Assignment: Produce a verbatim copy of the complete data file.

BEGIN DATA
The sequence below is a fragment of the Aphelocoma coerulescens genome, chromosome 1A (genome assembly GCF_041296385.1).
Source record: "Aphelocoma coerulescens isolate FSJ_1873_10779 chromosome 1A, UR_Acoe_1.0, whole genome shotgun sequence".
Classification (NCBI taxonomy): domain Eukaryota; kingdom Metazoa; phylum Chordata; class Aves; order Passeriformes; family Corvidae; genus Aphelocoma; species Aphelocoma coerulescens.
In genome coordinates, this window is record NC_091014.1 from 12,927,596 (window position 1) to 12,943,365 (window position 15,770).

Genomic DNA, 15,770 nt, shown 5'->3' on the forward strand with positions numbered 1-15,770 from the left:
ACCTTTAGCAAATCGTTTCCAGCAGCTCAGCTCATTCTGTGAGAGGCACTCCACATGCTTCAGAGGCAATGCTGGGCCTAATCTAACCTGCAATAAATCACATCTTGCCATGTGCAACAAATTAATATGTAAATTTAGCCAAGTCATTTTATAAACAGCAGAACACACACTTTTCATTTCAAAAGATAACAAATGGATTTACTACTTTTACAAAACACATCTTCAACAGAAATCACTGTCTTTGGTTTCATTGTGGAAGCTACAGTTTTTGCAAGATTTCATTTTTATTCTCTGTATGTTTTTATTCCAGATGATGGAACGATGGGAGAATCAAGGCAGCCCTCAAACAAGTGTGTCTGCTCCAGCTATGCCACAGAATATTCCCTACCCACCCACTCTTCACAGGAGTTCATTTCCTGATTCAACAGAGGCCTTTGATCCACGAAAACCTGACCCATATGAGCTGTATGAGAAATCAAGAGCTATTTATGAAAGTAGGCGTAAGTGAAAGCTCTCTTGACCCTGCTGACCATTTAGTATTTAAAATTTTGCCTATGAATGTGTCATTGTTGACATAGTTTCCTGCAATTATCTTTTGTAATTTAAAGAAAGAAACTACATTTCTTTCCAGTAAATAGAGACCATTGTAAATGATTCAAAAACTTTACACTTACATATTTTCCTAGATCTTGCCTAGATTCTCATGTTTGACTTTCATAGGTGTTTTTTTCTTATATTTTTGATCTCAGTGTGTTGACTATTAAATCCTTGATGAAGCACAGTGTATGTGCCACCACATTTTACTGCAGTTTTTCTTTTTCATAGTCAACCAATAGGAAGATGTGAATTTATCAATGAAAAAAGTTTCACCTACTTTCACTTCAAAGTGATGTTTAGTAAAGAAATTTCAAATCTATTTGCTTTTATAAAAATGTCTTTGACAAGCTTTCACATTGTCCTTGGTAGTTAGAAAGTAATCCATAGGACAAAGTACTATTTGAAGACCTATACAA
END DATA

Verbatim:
The sequence below is a fragment of the Aphelocoma coerulescens genome, chromosome 1A (genome assembly GCF_041296385.1).
Source record: "Aphelocoma coerulescens isolate FSJ_1873_10779 chromosome 1A, UR_Acoe_1.0, whole genome shotgun sequence".
Classification (NCBI taxonomy): domain Eukaryota; kingdom Metazoa; phylum Chordata; class Aves; order Passeriformes; family Corvidae; genus Aphelocoma; species Aphelocoma coerulescens.
In genome coordinates, this window is record NC_091014.1 from 12,927,596 (window position 1) to 12,943,365 (window position 15,770).

Genomic DNA, 15,770 nt, shown 5'->3' on the forward strand with positions numbered 1-15,770 from the left:
ACCTTTAGCAAATCGTTTCCAGCAGCTCAGCTCATTCTGTGAGAGGCACTCCACATGCTTCAGAGGCAATGCTGGGCCTAATCTAACCTGCAATAAATCACATCTTGCCATGTGCAACAAATTAATATGTAAATTTAGCCAAGTCATTTTATAAACAGCAGAACACACACTTTTCATTTCAAAAGATAACAAATGGATTTACTACTTTTACAAAACACATCTTCAACAGAAATCACTGTCTTTGGTTTCATTGTGGAAGCTACAGTTTTTGCAAGATTTCATTTTTATTCTCTGTATGTTTTTATTCCAGATGATGGAACGATGGGAGAATCAAGGCAGCCCTCAAACAAGTGTGTCTGCTCCAGCTATGCCACAGAATATTCCCTACCCACCCACTCTTCACAGGAGTTCATTTCCTGATTCAACAGAGGCCTTTGATCCACGAAAACCTGACCCATATGAGCTGTATGAGAAATCAAGAGCTATTTATGAAAGTAGGCGTAAGTGAAAGCTCTCTTGACCCTGCTGACCATTTAGTATTTAAAATTTTGCCTATGAATGTGTCATTGTTGACATAGTTTCCTGCAATTATCTTTTGTAATTTAAAGAAAGAAACTACATTTCTTTCCAGTAAATAGAGACCATTGTAAATGATTCAAAAACTTTACACTTACATATTTTCCTAGATCTTGCCTAGATTCTCATGTTTGACTTTCATAGGTGTTTTTTTCTTATATTTTTGATCTCAGTGTGTTGACTATTAAATCCTTGATGAAGCACAGTGTATGTGCCACCACATTTTACTGCAGTTTTTCTTTTTCATAGTCAACCAATAGGAAGATGTGAATTTATCAATGAAAAAAGTTTCACCTACTTTCACTTCAAAGTGATGTTTAGTAAAGAAATTTCAAATCTATTTGCTTTTATAAAAATGTCTTTGACAAGCTTTCACATTGTCCTTGGTAGTTAGAAAGTAATCCATAGGACAAAGTACTATTTGAAGACCTATACAA